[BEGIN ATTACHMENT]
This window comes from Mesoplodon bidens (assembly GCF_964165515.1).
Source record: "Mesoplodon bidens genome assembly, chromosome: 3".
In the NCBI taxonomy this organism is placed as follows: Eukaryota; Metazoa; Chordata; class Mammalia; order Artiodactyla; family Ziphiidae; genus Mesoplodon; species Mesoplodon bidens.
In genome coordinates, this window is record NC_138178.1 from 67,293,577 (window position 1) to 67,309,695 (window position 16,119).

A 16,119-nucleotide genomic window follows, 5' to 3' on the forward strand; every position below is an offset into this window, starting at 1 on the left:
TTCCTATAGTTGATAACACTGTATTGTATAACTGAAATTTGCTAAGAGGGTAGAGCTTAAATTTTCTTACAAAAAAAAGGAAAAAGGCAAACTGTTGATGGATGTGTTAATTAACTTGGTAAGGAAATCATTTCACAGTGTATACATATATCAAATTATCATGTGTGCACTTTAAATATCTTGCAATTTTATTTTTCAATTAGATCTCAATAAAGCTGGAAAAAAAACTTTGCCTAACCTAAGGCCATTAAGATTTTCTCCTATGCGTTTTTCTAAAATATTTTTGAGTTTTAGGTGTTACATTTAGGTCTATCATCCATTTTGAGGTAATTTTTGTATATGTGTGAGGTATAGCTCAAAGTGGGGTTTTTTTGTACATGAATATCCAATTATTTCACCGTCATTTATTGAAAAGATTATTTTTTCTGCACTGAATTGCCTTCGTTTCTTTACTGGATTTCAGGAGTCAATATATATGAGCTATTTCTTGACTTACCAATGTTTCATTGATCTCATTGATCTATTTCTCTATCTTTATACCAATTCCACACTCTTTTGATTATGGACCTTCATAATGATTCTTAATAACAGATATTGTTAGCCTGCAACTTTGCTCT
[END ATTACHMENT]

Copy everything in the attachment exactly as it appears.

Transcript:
This window comes from Mesoplodon bidens (assembly GCF_964165515.1).
Source record: "Mesoplodon bidens genome assembly, chromosome: 3".
In the NCBI taxonomy this organism is placed as follows: Eukaryota; Metazoa; Chordata; class Mammalia; order Artiodactyla; family Ziphiidae; genus Mesoplodon; species Mesoplodon bidens.
In genome coordinates, this window is record NC_138178.1 from 67,293,577 (window position 1) to 67,309,695 (window position 16,119).

A 16,119-nucleotide genomic window follows, 5' to 3' on the forward strand; every position below is an offset into this window, starting at 1 on the left:
TTCCTATAGTTGATAACACTGTATTGTATAACTGAAATTTGCTAAGAGGGTAGAGCTTAAATTTTCTTACAAAAAAAAGGAAAAAGGCAAACTGTTGATGGATGTGTTAATTAACTTGGTAAGGAAATCATTTCACAGTGTATACATATATCAAATTATCATGTGTGCACTTTAAATATCTTGCAATTTTATTTTTCAATTAGATCTCAATAAAGCTGGAAAAAAAACTTTGCCTAACCTAAGGCCATTAAGATTTTCTCCTATGCGTTTTTCTAAAATATTTTTGAGTTTTAGGTGTTACATTTAGGTCTATCATCCATTTTGAGGTAATTTTTGTATATGTGTGAGGTATAGCTCAAAGTGGGGTTTTTTTGTACATGAATATCCAATTATTTCACCGTCATTTATTGAAAAGATTATTTTTTCTGCACTGAATTGCCTTCGTTTCTTTACTGGATTTCAGGAGTCAATATATATGAGCTATTTCTTGACTTACCAATGTTTCATTGATCTCATTGATCTATTTCTCTATCTTTATACCAATTCCACACTCTTTTGATTATGGACCTTCATAATGATTCTTAATAACAGATATTGTTAGCCTGCAACTTTGCTCT